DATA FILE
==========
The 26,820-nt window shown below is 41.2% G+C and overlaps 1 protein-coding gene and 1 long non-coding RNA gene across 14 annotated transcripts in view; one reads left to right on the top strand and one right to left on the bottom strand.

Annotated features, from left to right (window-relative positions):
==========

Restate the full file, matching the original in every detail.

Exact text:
The 26,820-nt window shown below is 41.2% G+C and overlaps 1 protein-coding gene and 1 long non-coding RNA gene across 14 annotated transcripts in view; one reads left to right on the top strand and one right to left on the bottom strand.

Annotated features, from left to right (window-relative positions):